The emerging role of the analyst…

6 10 2011

A few days ago, I wrote about the analyst function being dead, which spurred conversations about the emergence of a new breed of analysts. Organizations, with all of their investment in data capture, data generation, and business intelligence, still struggle to use data effectively to make decisions. With the explosion of data over the last couple of decades, the analyst moved away from business and morphed into an IT role.  The role became more about writing business requirements and providing reports than understanding data and helping the organization digest meaning from it.

Now the analyst needs to move back to a business role, but with more of a mathematics and statistics background.  They have to be curious about improving the business and have the acumen to do it.  They need to know how to blend traditional data with today’s non-traditional data feeds from blogs, social media, video, etc.  The value of the analyst is back in creating business value through relevance, context, and timeliness.

To achieve this, the emerging role of the analyst requires a new skill set and must:

  • Understand how to derive information out of data and present it in business terms – this is perhaps the most important of all of the new skills.  The analyst must be able to take a tremendous amount of information and coalesce that information into business terms leading to action.
  • Integrate various types of information – as data is coming from all different places and in new forms, it is increasingly important to understand how and when to leverage potentially rich data, and decipher what is irrelevant quickly.
  • Design problems with various concepts – the analyst needs a consultative style in which different models are applied to solve ever more complex issues.
  • Use technology – with Business Intelligence, Planning, and Predictive Analytic style software becoming easier to use, the analyst needs to know not only how to use these tools, but when to use them.
  • Delegate – traditionally the analyst needed to do everything.  Now as technology, data sources, and businesses have become more diverse, the analyst needs to know how to farm out some of the analytics to specific expertise at the right time, guide the project, and integrate the results.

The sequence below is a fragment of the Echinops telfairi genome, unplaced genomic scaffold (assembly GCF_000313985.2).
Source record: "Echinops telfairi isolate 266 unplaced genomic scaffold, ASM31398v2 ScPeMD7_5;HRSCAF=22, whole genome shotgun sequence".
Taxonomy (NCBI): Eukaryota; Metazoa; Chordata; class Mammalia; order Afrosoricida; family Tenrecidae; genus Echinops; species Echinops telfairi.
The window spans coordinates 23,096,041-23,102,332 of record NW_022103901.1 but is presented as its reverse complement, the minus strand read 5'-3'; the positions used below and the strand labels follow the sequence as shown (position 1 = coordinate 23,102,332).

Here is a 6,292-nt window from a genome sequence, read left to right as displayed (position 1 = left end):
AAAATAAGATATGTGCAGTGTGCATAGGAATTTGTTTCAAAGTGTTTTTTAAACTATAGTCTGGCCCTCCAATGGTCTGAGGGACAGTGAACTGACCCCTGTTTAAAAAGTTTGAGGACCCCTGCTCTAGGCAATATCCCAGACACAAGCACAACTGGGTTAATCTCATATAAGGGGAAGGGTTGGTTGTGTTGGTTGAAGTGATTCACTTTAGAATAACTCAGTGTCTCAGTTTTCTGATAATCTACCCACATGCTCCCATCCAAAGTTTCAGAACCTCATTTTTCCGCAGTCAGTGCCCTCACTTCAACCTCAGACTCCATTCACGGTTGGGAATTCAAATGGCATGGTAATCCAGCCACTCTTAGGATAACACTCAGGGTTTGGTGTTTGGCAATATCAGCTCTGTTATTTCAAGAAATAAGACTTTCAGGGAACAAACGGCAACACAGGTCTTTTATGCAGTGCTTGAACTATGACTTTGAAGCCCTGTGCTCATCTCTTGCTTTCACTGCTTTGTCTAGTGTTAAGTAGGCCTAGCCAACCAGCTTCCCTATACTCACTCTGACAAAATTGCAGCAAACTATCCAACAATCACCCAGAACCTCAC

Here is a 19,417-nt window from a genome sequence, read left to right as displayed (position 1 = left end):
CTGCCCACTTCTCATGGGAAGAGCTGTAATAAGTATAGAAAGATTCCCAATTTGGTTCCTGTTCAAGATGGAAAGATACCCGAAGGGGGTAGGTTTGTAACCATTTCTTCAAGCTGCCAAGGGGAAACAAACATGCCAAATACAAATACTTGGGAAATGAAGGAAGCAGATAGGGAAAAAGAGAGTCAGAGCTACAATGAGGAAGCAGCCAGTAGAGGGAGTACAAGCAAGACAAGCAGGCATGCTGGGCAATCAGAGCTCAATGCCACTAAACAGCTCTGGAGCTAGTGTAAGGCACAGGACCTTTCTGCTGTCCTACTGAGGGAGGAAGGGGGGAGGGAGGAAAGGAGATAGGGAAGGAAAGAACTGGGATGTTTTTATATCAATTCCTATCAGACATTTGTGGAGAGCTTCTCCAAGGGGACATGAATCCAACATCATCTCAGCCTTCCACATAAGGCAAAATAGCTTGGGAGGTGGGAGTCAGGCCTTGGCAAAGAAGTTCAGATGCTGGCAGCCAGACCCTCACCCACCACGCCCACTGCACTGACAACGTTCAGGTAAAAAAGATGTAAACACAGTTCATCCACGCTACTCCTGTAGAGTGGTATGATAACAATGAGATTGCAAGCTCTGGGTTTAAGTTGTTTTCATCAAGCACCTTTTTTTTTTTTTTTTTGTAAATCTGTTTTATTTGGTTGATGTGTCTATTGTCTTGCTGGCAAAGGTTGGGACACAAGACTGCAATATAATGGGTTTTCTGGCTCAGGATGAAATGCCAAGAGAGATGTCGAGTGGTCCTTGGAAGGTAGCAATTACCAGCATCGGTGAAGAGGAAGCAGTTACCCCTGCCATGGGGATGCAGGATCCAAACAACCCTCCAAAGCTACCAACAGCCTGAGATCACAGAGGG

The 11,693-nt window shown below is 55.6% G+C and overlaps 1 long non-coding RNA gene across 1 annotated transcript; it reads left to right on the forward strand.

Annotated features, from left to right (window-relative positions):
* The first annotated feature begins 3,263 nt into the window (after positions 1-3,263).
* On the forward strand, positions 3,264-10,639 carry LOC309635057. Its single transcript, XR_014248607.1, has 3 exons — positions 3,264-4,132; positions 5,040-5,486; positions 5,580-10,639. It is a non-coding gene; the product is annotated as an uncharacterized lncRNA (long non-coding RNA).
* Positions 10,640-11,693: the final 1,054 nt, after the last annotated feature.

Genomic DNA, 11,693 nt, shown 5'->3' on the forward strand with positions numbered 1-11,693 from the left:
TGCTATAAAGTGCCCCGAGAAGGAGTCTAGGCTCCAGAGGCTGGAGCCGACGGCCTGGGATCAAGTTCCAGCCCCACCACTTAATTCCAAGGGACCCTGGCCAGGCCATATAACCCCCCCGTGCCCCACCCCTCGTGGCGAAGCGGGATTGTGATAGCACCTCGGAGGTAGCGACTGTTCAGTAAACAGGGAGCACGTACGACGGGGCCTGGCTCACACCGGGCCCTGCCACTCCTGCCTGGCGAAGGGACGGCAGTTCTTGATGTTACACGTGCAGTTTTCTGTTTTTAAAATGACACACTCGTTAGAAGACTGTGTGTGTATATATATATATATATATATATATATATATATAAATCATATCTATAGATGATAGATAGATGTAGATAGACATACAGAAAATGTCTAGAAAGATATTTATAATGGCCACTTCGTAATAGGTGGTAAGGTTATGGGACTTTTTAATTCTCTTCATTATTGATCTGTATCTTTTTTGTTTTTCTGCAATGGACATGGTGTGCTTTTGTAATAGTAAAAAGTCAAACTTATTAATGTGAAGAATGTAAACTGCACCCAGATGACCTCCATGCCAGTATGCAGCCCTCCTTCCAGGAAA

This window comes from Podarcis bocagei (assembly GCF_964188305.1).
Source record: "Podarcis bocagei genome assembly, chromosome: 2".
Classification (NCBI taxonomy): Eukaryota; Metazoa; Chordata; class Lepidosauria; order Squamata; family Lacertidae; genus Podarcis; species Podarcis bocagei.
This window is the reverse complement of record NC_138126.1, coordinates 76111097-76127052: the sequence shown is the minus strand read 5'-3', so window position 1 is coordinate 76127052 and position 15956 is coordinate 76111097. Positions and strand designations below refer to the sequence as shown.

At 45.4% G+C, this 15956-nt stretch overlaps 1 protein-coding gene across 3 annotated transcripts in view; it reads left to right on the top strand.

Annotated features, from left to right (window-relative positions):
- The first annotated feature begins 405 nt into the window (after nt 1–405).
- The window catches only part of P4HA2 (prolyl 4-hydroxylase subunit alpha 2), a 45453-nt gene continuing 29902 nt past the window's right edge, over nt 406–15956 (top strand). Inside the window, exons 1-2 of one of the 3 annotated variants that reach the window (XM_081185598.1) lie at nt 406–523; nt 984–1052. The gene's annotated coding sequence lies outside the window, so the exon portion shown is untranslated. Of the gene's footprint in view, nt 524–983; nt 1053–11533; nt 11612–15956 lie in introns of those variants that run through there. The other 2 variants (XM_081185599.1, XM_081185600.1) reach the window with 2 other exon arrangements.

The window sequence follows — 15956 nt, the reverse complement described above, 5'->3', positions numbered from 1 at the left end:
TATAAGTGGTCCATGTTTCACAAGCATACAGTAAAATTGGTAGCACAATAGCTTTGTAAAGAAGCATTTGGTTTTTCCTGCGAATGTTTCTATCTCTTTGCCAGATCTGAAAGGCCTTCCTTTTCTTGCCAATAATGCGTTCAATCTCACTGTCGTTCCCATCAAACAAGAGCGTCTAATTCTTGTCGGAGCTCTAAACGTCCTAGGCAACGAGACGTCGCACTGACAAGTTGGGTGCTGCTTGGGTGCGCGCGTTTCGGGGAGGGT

The analyst also needs to transform informational projects into a process where requests for information are appropriately managed. This includes breaking down information into four areas: persistent information or basic reporting of facts on a regular timeframe; performance measures that have higher level KPIs; problem analysis; and data exploration.

Gone are the days where the analyst was a report writer, spending too much time on data acquisition.  They must now know how to enhance data to get more out of it in a timely and fashion and present that back to the business in a manner that drives value creation.





When More is much, much Less

2 08 2011

Recently I was cleaning up my Gmail inbox and it was clear to me that some people treat email like free marketing.  For example, Dick’s Sporting Goods was sending me 3-4 emails a week.  While I shop at Dick’s Sporting Goods and like the brand, it was very clear to me that they really weren’t paying attention.  My lack of response, nor opening of any emails should have been a trigger to them.  More was much, much less.  They were not alone, but one of the worst examples of over-communication.

Thoughts for email marketing:

  • Use the information effectively.  Not only have I asked them to stop emailing me all together, they have hurt their brand standing with me.
  • Test your campaigns.  Because they are free doesn’t mean everyone should get everything.  That’s just laziness.  There are too many tools out there not to be able to do some type of segmentation based upon gender, usage patterns, social, and economic demographics.
  • Learn! This is probably the most important aspect.  If a customer gives you their email address, then treat it like a valuable asset and learn from it.  It is not a resource to be used up.  Offer different things at different times, send emails in different patterns, send different offers and test the response.  And if they don’t respond to anything, pull back and wait.

I know this sounds way too obvious, but here is an example from someone with the size and clout to know better.  Chances are your marketing organization is overusing their free marketing channel and just don’t know it yet.  Go ask them for an analysis of how many emails are being sent out to each customer segment each week.  Ask them how often they clean up their contact list to trim out people who have never responded. And wait for the dreaded, “we don’t want to skip anyone in case this is the campaign that will get their attention.”  Trust me, there is a breaking point.





Strategy & Operational Performance Management Survey

21 07 2011

If you have a moment, take a few seconds to fill out a survey.  I’ll post some of the more relevant survey results here over time. Basically 7 questions and a place to fill in your answer if you want to share more.

Link to survey





Simon Sinek & the Golden Circle

11 07 2011

The RIM letter to BGR referenced a video from Simon Sinek on TED.  While I think he makes an incredibly difficult task seem a little too easy, I think he certainly raises some interesting questions.  He talks about the Gold Circle, how we market the what instead of the why.

Execution is far more difficult than transforming the marketing message from the “What we do” to the “why we do it”, it is more about leadership and a unique focus on the customer that is not easily replicated.

Anyway, here is the video….

http://www.youtube.com/watch?v=qp0HIF3SfI4&feature=youtu.be





Obesity in the US

29 04 2011

This is again perhaps a little off topic for me, but it does pose some really interesting strategic points for consideration…